Thursday, April 13, 2017
Smells like cynicism
I told myself last week that I was not going to chime in on the Kendall Jenner Pepsi debacle. After all so many others had jumped on this brown fizzy sugar water disaster it didn't seem like there was anything to add.
Then again, I thought, it's Thursday, I've exhausted my supply of odd iPhone photo's and Trump memes, why not?
I think we can all agree, the three minute film was three minutes too long.
Though it was shot well, with plenty of production value, it was wrong. I did find it amusing that some of my colleagues who found fault in the film were so willing to lay the blame on advertising's current social pariahs -- white men.
Conveniently ignoring the fact that the ad was created, written and produced by Pepsi's in-house Creative League. Here's a link to their Instagram page.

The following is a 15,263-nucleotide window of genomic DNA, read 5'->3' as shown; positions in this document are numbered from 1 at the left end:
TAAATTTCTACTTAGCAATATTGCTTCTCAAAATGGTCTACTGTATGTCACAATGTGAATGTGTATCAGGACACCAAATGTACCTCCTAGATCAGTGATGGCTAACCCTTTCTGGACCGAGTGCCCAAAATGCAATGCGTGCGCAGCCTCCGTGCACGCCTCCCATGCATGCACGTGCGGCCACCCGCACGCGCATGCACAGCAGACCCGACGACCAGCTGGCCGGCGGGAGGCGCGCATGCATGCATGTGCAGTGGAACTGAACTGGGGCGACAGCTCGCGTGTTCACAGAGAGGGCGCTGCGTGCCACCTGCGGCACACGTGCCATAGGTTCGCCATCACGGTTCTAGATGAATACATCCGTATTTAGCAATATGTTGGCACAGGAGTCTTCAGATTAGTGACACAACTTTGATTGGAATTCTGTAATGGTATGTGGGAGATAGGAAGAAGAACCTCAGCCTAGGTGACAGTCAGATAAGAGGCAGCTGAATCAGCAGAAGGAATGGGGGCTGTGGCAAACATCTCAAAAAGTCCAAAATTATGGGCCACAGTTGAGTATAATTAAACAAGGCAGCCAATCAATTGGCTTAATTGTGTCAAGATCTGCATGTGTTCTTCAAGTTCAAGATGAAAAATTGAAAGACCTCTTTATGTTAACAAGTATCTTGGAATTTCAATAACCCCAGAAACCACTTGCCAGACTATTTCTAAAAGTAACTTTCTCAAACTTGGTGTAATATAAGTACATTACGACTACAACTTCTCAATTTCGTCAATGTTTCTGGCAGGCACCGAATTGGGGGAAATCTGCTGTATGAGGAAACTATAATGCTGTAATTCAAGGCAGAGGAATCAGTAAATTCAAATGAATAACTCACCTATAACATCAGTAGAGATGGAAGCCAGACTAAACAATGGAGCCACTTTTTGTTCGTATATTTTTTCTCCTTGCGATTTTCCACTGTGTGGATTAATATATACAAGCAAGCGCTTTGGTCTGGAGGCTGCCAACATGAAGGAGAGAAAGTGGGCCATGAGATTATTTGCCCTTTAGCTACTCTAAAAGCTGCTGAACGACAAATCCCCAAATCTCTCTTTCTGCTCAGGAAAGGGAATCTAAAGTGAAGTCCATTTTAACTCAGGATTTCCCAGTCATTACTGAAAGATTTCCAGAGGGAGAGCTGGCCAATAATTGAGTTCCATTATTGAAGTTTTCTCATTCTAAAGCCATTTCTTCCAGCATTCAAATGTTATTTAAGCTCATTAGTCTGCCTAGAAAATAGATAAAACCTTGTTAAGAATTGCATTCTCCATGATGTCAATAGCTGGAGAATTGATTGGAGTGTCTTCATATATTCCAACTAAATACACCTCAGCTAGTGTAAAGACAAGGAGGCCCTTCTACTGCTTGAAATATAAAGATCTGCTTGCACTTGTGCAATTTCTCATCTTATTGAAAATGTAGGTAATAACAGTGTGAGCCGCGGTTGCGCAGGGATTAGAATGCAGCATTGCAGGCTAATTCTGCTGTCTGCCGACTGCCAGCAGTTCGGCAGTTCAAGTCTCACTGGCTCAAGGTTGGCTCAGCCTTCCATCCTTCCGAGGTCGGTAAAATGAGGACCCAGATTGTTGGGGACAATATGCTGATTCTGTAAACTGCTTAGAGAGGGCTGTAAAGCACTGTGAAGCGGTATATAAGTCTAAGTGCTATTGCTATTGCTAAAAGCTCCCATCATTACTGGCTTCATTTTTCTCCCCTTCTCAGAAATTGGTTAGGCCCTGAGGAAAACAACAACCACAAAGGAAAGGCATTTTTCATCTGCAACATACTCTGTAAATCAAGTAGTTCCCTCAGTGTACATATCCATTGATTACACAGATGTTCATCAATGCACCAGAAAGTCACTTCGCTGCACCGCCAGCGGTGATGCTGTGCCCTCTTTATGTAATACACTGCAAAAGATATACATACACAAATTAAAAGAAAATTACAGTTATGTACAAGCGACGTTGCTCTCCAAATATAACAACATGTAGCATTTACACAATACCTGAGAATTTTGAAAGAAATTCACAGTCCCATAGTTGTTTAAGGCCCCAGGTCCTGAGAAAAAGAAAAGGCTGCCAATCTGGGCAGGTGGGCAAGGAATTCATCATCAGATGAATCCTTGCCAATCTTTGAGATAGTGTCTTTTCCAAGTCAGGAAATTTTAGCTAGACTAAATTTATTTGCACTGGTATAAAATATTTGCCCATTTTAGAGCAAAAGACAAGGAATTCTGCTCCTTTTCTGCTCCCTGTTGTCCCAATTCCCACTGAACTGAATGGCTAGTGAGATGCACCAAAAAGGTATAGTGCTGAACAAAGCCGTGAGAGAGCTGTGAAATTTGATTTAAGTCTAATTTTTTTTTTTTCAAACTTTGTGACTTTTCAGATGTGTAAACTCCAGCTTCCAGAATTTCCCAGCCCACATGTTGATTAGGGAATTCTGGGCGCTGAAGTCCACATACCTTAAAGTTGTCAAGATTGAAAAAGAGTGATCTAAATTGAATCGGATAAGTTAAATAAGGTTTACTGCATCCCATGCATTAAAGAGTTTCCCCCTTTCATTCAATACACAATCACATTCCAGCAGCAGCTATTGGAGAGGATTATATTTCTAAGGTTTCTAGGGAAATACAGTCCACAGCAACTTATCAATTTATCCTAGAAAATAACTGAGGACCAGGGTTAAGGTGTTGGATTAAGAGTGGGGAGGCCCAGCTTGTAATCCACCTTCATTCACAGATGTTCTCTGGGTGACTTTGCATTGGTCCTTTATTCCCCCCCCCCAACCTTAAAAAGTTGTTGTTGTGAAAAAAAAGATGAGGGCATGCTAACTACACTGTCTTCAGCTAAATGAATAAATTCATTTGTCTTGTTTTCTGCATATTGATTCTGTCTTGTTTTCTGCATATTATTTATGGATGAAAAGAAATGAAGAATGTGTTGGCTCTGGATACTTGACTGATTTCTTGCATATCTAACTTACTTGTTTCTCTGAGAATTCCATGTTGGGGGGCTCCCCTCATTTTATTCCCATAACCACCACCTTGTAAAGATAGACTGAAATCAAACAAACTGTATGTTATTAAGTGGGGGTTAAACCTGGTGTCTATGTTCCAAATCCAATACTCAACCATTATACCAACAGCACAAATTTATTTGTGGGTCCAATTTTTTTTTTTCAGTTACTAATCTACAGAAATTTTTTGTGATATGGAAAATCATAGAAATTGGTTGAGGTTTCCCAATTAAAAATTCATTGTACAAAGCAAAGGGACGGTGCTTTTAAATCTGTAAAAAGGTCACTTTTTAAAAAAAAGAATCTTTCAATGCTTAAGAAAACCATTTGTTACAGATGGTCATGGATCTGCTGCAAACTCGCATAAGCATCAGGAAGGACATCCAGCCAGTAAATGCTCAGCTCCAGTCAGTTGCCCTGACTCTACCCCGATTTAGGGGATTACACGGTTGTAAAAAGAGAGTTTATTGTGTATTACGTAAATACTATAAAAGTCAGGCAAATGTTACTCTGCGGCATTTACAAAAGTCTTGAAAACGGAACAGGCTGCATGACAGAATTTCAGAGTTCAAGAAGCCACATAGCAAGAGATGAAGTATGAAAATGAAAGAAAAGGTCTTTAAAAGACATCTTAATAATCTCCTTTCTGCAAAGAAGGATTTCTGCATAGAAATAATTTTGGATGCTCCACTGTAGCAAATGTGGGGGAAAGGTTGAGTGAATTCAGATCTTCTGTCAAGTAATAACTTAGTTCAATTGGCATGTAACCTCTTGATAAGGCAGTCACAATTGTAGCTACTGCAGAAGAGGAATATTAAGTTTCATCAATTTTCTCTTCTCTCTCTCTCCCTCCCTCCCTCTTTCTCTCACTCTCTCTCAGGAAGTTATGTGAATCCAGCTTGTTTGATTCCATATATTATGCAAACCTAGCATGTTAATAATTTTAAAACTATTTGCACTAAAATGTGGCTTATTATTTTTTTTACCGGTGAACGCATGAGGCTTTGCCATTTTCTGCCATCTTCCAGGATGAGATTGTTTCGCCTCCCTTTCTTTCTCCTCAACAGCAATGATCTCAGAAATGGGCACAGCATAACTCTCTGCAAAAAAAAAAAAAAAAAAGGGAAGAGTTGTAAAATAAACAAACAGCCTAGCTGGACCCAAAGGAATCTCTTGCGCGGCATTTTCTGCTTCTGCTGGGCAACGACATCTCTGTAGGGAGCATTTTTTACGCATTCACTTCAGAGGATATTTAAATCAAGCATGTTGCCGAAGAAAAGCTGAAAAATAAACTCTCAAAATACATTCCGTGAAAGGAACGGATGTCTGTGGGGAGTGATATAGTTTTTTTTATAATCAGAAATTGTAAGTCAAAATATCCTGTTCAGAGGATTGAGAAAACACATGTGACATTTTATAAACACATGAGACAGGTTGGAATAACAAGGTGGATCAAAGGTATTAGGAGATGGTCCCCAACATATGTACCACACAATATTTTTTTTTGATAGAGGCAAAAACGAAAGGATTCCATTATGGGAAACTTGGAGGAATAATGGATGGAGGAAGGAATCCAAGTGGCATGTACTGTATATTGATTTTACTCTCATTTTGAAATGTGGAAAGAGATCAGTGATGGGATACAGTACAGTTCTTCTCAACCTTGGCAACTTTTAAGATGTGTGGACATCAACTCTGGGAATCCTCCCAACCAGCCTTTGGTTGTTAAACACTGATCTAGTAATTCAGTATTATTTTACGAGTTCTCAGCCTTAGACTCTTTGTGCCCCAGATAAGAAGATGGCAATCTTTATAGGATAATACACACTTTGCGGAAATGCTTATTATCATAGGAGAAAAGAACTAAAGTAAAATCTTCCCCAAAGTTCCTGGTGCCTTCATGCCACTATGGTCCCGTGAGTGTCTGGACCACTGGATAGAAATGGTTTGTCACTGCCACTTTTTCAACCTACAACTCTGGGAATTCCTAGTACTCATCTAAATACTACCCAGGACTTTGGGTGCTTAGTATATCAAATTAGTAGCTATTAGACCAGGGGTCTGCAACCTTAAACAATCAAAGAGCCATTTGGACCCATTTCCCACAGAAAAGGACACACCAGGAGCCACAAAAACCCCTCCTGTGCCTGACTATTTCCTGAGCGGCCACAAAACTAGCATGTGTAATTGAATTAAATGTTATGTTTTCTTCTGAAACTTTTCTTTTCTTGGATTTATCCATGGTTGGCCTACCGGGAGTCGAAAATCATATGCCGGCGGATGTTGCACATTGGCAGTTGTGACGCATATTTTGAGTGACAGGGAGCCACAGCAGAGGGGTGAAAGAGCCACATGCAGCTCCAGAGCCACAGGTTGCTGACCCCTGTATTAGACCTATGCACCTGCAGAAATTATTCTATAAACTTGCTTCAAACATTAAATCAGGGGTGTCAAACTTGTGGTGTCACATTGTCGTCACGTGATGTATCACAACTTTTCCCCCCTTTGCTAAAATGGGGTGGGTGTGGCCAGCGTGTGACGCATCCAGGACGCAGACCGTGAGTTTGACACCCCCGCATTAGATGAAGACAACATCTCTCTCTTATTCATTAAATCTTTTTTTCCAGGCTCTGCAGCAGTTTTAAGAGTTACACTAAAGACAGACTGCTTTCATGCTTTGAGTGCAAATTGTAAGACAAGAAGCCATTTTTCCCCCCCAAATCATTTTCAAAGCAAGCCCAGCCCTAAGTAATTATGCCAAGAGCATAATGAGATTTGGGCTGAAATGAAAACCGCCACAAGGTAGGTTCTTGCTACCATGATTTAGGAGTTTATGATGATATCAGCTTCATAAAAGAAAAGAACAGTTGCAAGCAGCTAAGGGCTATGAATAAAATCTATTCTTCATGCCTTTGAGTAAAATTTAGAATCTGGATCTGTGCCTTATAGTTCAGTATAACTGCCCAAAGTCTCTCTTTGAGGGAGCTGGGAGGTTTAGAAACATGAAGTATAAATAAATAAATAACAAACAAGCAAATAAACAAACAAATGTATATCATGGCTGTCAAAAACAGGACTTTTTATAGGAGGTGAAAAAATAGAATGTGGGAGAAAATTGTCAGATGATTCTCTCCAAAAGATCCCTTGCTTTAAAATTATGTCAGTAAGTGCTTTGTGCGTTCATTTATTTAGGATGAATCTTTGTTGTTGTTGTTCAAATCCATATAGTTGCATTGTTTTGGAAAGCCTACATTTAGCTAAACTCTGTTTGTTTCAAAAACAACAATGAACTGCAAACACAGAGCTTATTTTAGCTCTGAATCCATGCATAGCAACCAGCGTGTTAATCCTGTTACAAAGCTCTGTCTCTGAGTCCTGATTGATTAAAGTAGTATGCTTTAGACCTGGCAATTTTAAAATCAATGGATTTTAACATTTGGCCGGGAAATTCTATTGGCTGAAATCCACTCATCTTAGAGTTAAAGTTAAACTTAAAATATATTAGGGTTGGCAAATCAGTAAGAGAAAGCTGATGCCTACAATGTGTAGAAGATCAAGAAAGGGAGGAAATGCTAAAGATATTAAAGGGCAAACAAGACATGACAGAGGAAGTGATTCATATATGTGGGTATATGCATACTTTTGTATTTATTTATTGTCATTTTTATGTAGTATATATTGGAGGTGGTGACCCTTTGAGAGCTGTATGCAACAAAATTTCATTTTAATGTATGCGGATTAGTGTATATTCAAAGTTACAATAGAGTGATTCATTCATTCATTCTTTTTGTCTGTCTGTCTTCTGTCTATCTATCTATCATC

If that's not the picture of diversity, I don't know what is.
There were other issues as well. Shooting the spot in Thailand to avoid paying Americans residuals. Cultural appropriation. Even the protest signage sparked some offense.
I'd remind these folks that little Syrian children lost their lives last week because of an ancient 1300 year old rift between one group of fairy tale believers (the Shia) and another group of fairy tale believers (the Sunni.) Maybe this isn't the best time to empty the I-Take-Offense Vault.
That said, my biggest issue with this ad comes down to the Smell Test.
As do many ads these days that are so detached from the real world one has to wonder, "What the fuck were they thinking?"
Thanks to Bob Hoffman we know what they were thinking:
Here's a thought. Can we put a stop to all this aspirational marketing manure and the round the bend contrivances?
I like a toaster oven that toasts my bread, not one that empowers the breakfast.
I like a car that feels comfortable and has some giddy up, not one that dares me to dare greatly.
I like a tortilla chip that tastes good, not one that enhances my shareable moments with like-minded tortilla chip lovers.
Freud (and you young kids can look him up) put it best, "Sometimes a cigar is just a cigar."